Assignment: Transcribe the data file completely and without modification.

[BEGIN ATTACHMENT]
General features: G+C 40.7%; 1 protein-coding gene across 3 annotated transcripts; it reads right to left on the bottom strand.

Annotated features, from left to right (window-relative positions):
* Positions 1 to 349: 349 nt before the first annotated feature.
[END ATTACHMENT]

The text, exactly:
General features: G+C 40.7%; 1 protein-coding gene across 3 annotated transcripts; it reads right to left on the bottom strand.

Annotated features, from left to right (window-relative positions):
* Positions 1 to 349: 349 nt before the first annotated feature.